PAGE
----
Federal tax reform, which was signed into law on Dec. 22, sets a deductions cap for income, sales and property taxes at $10,000. The new cap is leading more residents of states with high property values and state income tax to purchase properties in states such as Florida, which has no state income tax.
Will the real estate market crash?
A reader of jacksonville.com asked Richard Montgomery (Monty) will the real estate market crash. Some people fear another real estate market crash. We see the real estate market has recovered in many markets. We are considering selling our current home and buying or building another house. With these conflicting opinions, it is difficult to figure out whether to go ahead. Do you think the housing market will experience a significant correction soon?
Monty’s Answer: To look into the future direction of the real estate market is complicated. It is for this reason that I am uncomfortable making predictions about the course or the condition of the real estate market. This writer did not anticipate the collapse of the market in 2008. The only comfort this admonition supplies is that most people did not see it coming. Rather than predict how the market will perform, a discussion on the effects of the market moving, either way, maybe more helpful for you than a prediction.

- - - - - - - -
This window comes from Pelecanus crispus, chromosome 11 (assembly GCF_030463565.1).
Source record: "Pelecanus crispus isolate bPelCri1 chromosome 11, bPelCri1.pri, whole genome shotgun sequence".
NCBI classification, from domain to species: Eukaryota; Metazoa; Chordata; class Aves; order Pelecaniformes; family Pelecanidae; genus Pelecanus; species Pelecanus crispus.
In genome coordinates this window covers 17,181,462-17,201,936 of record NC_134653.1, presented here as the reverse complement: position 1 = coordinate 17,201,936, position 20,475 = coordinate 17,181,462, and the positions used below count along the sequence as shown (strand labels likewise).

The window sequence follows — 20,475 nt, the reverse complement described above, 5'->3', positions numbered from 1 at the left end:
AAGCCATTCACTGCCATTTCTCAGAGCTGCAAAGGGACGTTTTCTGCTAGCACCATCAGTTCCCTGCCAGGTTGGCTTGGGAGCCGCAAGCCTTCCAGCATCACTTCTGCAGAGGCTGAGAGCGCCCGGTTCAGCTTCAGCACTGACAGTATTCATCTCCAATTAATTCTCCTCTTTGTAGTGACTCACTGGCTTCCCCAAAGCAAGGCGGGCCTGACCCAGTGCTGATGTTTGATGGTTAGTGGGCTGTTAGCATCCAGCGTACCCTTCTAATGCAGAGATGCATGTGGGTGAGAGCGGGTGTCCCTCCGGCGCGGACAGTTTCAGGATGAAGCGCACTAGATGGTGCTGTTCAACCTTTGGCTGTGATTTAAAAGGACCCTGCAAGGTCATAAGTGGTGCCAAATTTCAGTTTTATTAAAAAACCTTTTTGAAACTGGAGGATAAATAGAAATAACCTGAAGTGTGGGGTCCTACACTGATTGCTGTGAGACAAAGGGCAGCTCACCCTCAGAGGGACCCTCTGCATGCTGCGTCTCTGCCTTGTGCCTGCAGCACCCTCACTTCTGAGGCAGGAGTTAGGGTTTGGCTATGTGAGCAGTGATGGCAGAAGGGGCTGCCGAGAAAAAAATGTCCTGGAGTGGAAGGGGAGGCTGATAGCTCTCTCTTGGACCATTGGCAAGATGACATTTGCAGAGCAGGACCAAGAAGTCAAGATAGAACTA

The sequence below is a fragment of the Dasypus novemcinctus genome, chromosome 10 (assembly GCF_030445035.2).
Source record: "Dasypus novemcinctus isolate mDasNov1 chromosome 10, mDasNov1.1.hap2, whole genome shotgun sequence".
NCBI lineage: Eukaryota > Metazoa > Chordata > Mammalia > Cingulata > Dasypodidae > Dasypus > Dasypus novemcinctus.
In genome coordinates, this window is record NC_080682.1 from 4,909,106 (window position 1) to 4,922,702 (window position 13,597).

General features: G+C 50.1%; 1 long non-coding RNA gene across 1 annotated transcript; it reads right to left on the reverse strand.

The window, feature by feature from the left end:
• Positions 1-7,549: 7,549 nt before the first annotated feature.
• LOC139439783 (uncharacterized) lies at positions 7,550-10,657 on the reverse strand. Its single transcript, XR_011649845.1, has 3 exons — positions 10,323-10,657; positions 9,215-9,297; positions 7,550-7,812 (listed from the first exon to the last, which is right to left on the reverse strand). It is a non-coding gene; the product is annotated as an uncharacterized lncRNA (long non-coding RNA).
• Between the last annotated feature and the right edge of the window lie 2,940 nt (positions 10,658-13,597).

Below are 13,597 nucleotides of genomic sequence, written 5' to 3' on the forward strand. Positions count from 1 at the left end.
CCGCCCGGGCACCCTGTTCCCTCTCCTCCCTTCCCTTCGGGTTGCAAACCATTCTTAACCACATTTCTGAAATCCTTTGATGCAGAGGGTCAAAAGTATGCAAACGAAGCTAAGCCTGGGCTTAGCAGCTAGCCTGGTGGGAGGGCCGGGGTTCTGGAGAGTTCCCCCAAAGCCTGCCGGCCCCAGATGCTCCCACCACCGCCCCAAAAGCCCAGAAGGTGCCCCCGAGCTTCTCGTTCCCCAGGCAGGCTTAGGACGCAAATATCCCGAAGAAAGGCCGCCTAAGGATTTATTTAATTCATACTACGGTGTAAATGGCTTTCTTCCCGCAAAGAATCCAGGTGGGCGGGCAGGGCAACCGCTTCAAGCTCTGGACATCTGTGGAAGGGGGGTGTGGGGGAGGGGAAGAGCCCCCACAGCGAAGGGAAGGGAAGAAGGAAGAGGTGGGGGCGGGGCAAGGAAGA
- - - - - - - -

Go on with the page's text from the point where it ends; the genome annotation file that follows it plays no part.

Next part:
Real estate markets move in both directions
There have been dips in home values as long as records of real estate activity have existed. The 2008 meltdown, which is the one most people remember, did not affect everyone. The homeowners that were affected were not affected equally. According to the American Community Survey (ACS) data, some groups suffered more than others. Homeowners most impacted were on both coasts, people between the ages of 26 and 34, wealthy people, and Hispanics. The ACS is a service of the U.S. Census Bureau.
People who owned homes for years, people with substantial equity, and people with regular income or other means that retained ownership of their home through the meltdown were unaffected. If some of these people live in an area that has not entirely recovered, they may yet be affected if they sell before the recovery is complete.
Perspective is important